SAN FRANCISCO (Reuters) - Firefighters on Saturday battled to gain control of a fast-moving wildfire raging on the edge of Yosemite National Park that is threatening power and water supplies to San Francisco about 200 miles to the west.
The so-called Rim Fire, which had grown to just over 125,000 acres as of early Saturday, remained largely unchecked with extreme terrain hampering efforts at containment.
“We are making progress but unfortunately the steep terrain definitely has posed a major challenge,” said Daniel Berlant, a spokesman for the California Department of Forestry and Fire Protection.
“Today we’re continuing to see warm weather that could allow this fire to continue to grow very rapidly as it has over the last several days,” Berlant said. He described the fire as the 16th largest on record in California.
California Governor Jerry Brown on Friday declared a state of emergency, warning that the fire had damaged the electrical infrastructure serving the city, and forced the San Francisco Public Utilities Commission to shut down power lines.
There have been no reports of blackouts in San Francisco.
Ashley Taylor, a spokeswoman for the U.S. Forest Service, said high humidity and firefighting efforts through the night had helped some.
“Firefighters are still working with the same difficult situation, and they’re really taking every opportunity they can to take hold of this fire,” Taylor said. “They’re working very hard to take this down.”
The Hetch Hetchy Reservoir provides water to 2.6 million customers in the San Francisco area, and Brown in his declaration said the city’s water supply could be affected if the blaze affects the reservoir.
The Hetch Hetchy watershed provides about 85 percent of San Francisco’s total water needs, according to the Western Urban Water Coalition, organization of largest water suppliers in western United States.
The fire on Saturday remained about 4 miles west of the reservoir and more than 20 miles from Yosemite Valley, the park’s main tourist center, Yosemite spokesman Scott Gediman said.
The fire was consuming brush, oaks and pine and was about 5 percent contained as of Saturday.
The fire had blackened about 12,000 acres in the northwestern corner of Yosemite as of Friday.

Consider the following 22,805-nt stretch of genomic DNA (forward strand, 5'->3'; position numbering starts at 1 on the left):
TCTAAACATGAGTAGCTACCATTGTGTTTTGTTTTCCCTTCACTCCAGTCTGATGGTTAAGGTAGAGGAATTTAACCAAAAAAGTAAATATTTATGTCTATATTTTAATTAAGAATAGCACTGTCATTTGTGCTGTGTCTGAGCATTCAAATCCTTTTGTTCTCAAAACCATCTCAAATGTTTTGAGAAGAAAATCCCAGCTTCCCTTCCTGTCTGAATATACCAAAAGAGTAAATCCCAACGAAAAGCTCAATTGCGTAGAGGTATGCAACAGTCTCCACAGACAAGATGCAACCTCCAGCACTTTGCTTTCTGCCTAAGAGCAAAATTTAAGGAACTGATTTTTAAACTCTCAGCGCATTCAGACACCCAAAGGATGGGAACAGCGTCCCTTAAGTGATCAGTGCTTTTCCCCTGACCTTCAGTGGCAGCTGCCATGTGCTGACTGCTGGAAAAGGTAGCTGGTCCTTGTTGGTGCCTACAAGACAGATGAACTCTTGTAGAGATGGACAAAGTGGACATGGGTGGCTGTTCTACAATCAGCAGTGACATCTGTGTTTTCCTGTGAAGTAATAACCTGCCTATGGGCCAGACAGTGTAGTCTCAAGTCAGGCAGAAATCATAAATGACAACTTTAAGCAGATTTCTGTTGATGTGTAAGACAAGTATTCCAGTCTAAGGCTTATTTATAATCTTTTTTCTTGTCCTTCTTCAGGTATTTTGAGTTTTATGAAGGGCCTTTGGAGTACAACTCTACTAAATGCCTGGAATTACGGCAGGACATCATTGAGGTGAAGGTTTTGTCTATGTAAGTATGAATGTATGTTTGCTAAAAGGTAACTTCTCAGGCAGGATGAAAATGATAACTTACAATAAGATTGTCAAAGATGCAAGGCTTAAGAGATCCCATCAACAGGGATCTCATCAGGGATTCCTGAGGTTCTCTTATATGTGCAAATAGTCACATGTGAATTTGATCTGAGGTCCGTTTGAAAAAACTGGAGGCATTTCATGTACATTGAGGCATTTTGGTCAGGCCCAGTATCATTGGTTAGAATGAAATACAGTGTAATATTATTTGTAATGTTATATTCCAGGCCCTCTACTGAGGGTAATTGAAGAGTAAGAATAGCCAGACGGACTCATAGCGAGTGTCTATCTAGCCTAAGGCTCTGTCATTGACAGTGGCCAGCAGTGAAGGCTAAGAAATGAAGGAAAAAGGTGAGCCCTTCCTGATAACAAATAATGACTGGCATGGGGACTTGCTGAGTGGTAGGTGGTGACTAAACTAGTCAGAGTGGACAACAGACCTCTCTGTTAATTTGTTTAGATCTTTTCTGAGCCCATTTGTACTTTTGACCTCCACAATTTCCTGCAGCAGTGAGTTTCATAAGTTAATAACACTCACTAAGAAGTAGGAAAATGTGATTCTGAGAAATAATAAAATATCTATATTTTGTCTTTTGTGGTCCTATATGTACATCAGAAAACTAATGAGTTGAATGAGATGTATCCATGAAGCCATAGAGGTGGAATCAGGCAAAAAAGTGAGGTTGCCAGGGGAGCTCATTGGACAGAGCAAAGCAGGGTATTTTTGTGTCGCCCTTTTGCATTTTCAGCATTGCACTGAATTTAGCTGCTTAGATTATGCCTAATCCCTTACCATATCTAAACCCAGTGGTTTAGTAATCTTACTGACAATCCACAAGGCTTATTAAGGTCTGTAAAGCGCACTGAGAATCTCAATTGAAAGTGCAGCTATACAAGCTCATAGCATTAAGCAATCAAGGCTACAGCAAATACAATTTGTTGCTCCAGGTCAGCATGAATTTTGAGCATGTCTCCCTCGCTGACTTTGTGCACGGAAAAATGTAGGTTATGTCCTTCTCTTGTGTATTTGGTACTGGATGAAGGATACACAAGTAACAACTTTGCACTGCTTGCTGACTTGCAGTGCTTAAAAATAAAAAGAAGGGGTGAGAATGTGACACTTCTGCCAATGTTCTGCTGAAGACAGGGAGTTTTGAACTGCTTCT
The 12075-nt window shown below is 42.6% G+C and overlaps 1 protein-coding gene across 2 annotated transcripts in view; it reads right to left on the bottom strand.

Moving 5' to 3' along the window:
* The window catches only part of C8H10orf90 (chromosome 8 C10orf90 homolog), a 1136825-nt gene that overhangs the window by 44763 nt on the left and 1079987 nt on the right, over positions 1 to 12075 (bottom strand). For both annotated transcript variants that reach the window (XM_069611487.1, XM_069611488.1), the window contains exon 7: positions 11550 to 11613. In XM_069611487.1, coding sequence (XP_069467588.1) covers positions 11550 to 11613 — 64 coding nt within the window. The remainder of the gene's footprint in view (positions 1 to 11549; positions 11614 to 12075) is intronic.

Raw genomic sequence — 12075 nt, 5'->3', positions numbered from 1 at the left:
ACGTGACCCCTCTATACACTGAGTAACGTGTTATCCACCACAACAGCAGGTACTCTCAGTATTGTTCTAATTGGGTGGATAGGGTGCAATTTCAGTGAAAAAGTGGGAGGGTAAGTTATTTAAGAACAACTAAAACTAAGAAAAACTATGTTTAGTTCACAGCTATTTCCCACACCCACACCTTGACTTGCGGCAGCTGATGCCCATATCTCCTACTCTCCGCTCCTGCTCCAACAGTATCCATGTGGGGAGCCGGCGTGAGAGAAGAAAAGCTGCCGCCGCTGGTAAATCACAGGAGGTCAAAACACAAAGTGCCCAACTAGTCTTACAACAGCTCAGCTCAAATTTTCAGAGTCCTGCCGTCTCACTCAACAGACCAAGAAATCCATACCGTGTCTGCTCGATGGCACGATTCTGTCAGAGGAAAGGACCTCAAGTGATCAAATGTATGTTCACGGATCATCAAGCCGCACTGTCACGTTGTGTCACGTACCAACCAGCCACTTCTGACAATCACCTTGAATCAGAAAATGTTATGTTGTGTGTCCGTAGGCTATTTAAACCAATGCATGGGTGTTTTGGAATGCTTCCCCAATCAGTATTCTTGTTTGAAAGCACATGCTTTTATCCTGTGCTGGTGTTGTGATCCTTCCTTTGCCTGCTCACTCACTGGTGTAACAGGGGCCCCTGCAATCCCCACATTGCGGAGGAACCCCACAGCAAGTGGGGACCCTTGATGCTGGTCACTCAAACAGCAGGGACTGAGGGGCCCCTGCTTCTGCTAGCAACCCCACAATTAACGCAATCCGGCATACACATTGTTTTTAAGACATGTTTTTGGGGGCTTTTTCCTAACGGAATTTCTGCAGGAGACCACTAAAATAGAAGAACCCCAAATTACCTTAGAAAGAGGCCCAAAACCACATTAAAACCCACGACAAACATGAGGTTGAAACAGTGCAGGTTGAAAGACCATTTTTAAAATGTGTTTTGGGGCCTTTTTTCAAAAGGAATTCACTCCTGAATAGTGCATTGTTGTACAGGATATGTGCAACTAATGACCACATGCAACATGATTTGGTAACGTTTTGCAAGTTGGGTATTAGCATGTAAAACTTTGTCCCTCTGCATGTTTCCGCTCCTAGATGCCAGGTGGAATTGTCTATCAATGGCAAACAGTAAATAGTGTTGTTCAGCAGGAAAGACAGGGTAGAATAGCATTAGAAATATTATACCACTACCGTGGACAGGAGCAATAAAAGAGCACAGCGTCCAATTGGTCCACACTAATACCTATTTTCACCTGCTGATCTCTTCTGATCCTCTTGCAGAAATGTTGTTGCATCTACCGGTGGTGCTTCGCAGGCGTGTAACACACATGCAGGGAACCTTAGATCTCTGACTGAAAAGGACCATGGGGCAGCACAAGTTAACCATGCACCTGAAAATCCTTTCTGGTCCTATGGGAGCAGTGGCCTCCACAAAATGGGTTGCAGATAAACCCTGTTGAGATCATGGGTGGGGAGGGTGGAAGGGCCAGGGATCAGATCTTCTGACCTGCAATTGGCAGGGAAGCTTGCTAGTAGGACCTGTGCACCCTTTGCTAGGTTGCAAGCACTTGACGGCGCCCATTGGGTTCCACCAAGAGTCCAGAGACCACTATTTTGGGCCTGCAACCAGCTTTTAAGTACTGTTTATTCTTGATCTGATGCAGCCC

Berlant said about 2,700 firefighters were expected to be on the front lines on Saturday to fight the fire, which started on August 17 in the Stanislaus National Forest.
Yosemite, one of the nation's major tourist destinations, attracted nearly 4 million visitors last year. The park has been posting updates and alerts on its website. (Alerts: www.nps.gov/yose/index.htm)
The blaze in the western Sierra Nevada Mountains is now the fastest-moving of 50 large wildfires raging across the drought-parched U.S. West that have strained resources and prompted fire managers to open talks with Pentagon commanders and Canadian officials about possible reinforcements.
Taylor said there had been one reported injury, a heat-related injury to a firefighter, due to the fire. About 4,500 residences, three commercial buildings and 1,000 outbuildings are currently threatened by the fire, she said.
An American Red Cross shelter at the Mother Lode Fairgrounds in Tuolumne County located north and west of the fire had 184 people on Saturday, spokesman Jordan Scott said.
Campers forced from Stanislaus National Forest had taken shelter there earlier in the week, but the fairgrounds shelter now had people forced to leave area homes, he said.
“People coming in are obviously concerned about their home and their situation,” but their spirits have been “generally upbeat,” Scott said in a telephone interview.
Taylor said there is no plan to close Yosemite National Park due to the fire. However, park officials have closed areas in its northwestern edge throughout the week, including the Hetch Hetchy Reservoir area, Lake Eleanor, Lake Cherry and Tuolumne Grove of Giant Sequoias.
Highway 120, one of four access routes to Yosemite, which is known for its waterfalls, giant sequoia groves and other scenic wonders, was temporarily closed. The highway leads to the west side of the 750,000-acre (300,000-hectare) national park.
The 2013 fire season has already drained U.S. Forest Service fire suppression and emergency funds, causing the agency to redirect $600 million meant for other projects like campground and trail maintenance and thinning of trees to reduce wildfire risks, agency spokesman Mike Ferris has said.
The service has spent some $967 million to protect lives and properties amid a season that has seen fires in Idaho, Utah, Colorado and California threaten homes and communities that border forest and wild lands where fire is more dangerous and costly to fight, Ferris said.
Additional reporting by Noreen O'Donnell in New York; Editing by David Bailey, Vicki Allen and Gunna Dickson